War of the Rebellion: Serial 027 Page 0106 OPERATIONS IN N. VA., W VA., MD., AND PA. Chapter XXXI

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extremely heavy. He is a most meritorious, energetic, and trustworthy officer. Captain William G. Rankin, Thirteenth Infantry, and acting assistant quartermaster, has also served with much credit. He was in charge of land transportation at White House, and acquitted himself with satisfaction. Lieutenant Colonel Frederick Myers, assistant quartermaster, served with the army from Pope's retreat until after Fredericksburg. He was most of the time my chief assistant. Like Colonel Sawtelle, he is invaluable as a quartermaster and superior business man. I trust these officers will receive the advancement they merit.

The chief quartermasters of the corps are all finely adulated gentlemen and highly experienced quartermasters, and there are many quartermasters now serving with divisions and brigades who are well qualified for higher positions.

In conclusion, I wish to bring to your notice the admirable administration and executive ability of Captains Ferguson and Stoddard, quartermasters at Alexandria. Their duties have been very onerous and accumulated, and have been most efficiently performed. They both occupy high and important positions, and the Army of the Potomac is indebted to them in part for many of its supplies.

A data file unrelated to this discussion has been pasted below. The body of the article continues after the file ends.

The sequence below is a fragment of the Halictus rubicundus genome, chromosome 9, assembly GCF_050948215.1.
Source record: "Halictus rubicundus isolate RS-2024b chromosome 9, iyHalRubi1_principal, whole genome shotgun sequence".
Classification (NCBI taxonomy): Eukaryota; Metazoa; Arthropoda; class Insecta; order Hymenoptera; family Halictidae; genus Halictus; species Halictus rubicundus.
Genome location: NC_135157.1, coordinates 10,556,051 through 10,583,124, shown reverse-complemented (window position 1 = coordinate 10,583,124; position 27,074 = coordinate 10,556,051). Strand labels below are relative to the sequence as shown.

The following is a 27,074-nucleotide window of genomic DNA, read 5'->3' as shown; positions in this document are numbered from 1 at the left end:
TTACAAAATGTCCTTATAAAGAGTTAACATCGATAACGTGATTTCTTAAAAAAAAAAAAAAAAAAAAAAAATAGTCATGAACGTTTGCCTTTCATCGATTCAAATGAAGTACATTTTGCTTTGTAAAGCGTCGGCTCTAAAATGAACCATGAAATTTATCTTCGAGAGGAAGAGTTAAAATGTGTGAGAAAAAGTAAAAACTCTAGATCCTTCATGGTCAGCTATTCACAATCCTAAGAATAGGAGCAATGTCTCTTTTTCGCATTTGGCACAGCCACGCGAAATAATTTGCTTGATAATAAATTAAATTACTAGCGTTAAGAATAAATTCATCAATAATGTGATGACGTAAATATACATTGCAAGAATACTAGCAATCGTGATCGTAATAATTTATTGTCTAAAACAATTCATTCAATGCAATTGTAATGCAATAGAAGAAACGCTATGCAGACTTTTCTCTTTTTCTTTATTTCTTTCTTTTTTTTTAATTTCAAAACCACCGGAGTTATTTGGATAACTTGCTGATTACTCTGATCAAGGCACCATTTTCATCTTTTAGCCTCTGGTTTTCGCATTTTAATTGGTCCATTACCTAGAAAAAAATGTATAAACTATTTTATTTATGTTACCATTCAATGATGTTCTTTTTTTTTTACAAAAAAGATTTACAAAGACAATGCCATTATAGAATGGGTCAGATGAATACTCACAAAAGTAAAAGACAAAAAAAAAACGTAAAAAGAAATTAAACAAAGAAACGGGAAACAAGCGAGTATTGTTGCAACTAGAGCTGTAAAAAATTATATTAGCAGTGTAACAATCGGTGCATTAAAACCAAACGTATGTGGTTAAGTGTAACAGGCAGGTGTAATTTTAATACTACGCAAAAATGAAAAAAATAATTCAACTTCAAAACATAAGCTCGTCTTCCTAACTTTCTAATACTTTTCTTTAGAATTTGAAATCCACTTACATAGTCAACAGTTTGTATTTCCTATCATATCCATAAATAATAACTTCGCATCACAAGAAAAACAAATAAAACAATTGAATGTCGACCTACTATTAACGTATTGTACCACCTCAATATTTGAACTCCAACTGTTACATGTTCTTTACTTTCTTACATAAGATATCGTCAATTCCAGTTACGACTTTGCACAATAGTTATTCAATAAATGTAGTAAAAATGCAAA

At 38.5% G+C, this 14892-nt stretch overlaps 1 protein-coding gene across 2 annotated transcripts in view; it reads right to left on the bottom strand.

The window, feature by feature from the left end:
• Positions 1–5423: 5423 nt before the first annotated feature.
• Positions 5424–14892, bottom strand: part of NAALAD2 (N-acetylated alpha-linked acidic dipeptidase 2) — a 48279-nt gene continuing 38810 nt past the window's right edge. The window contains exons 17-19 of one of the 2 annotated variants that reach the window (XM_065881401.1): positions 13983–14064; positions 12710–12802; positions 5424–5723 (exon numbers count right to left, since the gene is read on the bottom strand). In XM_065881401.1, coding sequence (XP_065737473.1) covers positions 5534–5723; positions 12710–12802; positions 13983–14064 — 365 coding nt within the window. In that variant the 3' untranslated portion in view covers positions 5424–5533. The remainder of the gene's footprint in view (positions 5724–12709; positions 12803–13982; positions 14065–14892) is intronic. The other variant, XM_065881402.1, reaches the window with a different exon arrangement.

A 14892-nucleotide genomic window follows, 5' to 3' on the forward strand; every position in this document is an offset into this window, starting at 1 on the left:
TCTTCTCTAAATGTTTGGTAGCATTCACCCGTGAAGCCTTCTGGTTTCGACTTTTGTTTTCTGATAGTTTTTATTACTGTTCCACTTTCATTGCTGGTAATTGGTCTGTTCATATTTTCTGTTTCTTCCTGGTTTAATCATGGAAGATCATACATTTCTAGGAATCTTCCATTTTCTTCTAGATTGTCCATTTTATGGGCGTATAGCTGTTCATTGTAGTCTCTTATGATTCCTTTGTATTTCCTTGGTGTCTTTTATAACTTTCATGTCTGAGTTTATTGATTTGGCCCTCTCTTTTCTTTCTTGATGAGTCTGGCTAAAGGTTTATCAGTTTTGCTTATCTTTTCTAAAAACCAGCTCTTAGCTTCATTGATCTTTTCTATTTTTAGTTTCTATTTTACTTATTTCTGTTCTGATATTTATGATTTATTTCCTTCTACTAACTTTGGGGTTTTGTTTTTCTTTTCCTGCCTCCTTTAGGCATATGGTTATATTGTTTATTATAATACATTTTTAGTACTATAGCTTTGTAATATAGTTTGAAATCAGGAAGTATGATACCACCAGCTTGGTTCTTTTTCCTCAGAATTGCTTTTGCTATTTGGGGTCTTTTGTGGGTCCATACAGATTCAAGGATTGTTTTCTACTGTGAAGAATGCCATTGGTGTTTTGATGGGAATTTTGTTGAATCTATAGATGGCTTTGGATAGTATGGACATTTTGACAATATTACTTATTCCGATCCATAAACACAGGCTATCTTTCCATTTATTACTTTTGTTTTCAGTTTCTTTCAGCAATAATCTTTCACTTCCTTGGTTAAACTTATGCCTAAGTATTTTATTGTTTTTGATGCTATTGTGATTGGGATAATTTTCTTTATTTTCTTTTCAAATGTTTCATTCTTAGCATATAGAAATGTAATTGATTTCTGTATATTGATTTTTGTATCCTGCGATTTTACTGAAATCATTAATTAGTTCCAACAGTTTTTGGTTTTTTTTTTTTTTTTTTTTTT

I am, general, your most obedient servant,

RUFUS INGALLS. General M. C. Meigs.

Numbers 4. Report of Surg. Jonathan Letterman, U. S. A., Medical Director, Army of the Potomac, of the medical department, September 2-Nov.7.

CAMP NEAR FALMOUTH, VA., March 1, 1863.

GENERAL: In compliance with the directions contained in your communication of January 20, 1863, I have the honor to submit the following report of the operations of the medical department of this army form July 4 to November 7, 1862, viz:*

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From the date of the embarkation of the troops at Fortress Monroe up to the time when the general was placed ;in command of the defenses of Washington, I know personally but little of the medical department of the Army of the Potomac. It was not under my control. On the 2nd of September, when the general was placed in command, it came once more under my direction, and I found it in a most deplorable condition. The officers were worn down by the labors they had in the mean time undergone; a large portion of their supplies, as I have stated, had been left at Fortress Monroe, and even much of that which they had brought with them was thrown on the read side, I have been informed by commanding officers, whilst on their way to join General Pope. This state of things, taken in connection with the effects upon the medical department arising from the campaign of that officer, left it in a condition deeply to be deplored. The labor expended at Harrison's in rendering it efficient for active service seemed to have been expended in vain, and before it could be in a condition to render such service again it was

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*That portion of report here omitted appears in Vol. XI, Part I, of this series, pp. 210-220.

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